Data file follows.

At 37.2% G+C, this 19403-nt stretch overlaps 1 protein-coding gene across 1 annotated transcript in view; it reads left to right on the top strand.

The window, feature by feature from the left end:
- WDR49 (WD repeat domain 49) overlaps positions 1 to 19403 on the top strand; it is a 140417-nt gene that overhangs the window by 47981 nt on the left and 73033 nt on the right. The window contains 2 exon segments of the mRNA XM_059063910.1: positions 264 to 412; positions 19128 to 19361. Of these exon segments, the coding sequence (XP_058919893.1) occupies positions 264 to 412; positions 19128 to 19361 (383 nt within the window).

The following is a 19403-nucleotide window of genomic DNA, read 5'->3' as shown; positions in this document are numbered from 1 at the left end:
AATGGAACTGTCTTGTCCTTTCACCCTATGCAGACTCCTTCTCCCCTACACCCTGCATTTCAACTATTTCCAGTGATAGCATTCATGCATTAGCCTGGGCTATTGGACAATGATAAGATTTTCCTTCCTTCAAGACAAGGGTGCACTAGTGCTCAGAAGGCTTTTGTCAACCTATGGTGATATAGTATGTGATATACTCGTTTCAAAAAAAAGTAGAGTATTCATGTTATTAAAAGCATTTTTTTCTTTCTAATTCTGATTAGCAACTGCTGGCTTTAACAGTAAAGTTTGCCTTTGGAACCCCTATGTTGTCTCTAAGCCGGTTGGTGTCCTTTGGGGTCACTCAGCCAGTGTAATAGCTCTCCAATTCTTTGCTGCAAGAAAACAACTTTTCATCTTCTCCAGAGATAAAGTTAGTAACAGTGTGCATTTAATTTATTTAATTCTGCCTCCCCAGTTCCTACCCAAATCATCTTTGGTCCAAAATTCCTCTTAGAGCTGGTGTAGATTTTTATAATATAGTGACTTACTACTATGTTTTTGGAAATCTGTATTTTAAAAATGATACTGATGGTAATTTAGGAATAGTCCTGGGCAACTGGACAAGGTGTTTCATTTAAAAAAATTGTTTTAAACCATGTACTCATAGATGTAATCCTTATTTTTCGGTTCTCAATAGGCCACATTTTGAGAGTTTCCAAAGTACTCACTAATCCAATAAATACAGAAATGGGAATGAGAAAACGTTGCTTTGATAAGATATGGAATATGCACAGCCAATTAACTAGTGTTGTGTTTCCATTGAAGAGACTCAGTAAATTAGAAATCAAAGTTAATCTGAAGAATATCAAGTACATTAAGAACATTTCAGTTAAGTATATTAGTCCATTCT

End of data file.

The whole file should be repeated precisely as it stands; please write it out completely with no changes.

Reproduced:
At 37.2% G+C, this 19403-nt stretch overlaps 1 protein-coding gene across 1 annotated transcript in view; it reads left to right on the top strand.

The window, feature by feature from the left end:
- WDR49 (WD repeat domain 49) overlaps positions 1 to 19403 on the top strand; it is a 140417-nt gene that overhangs the window by 47981 nt on the left and 73033 nt on the right. The window contains 2 exon segments of the mRNA XM_059063910.1: positions 264 to 412; positions 19128 to 19361. Of these exon segments, the coding sequence (XP_058919893.1) occupies positions 264 to 412; positions 19128 to 19361 (383 nt within the window).

The following is a 19403-nucleotide window of genomic DNA, read 5'->3' as shown; positions in this document are numbered from 1 at the left end:
AATGGAACTGTCTTGTCCTTTCACCCTATGCAGACTCCTTCTCCCCTACACCCTGCATTTCAACTATTTCCAGTGATAGCATTCATGCATTAGCCTGGGCTATTGGACAATGATAAGATTTTCCTTCCTTCAAGACAAGGGTGCACTAGTGCTCAGAAGGCTTTTGTCAACCTATGGTGATATAGTATGTGATATACTCGTTTCAAAAAAAAGTAGAGTATTCATGTTATTAAAAGCATTTTTTTCTTTCTAATTCTGATTAGCAACTGCTGGCTTTAACAGTAAAGTTTGCCTTTGGAACCCCTATGTTGTCTCTAAGCCGGTTGGTGTCCTTTGGGGTCACTCAGCCAGTGTAATAGCTCTCCAATTCTTTGCTGCAAGAAAACAACTTTTCATCTTCTCCAGAGATAAAGTTAGTAACAGTGTGCATTTAATTTATTTAATTCTGCCTCCCCAGTTCCTACCCAAATCATCTTTGGTCCAAAATTCCTCTTAGAGCTGGTGTAGATTTTTATAATATAGTGACTTACTACTATGTTTTTGGAAATCTGTATTTTAAAAATGATACTGATGGTAATTTAGGAATAGTCCTGGGCAACTGGACAAGGTGTTTCATTTAAAAAAATTGTTTTAAACCATGTACTCATAGATGTAATCCTTATTTTTCGGTTCTCAATAGGCCACATTTTGAGAGTTTCCAAAGTACTCACTAATCCAATAAATACAGAAATGGGAATGAGAAAACGTTGCTTTGATAAGATATGGAATATGCACAGCCAATTAACTAGTGTTGTGTTTCCATTGAAGAGACTCAGTAAATTAGAAATCAAAGTTAATCTGAAGAATATCAAGTACATTAAGAACATTTCAGTTAAGTATATTAGTCCATTCT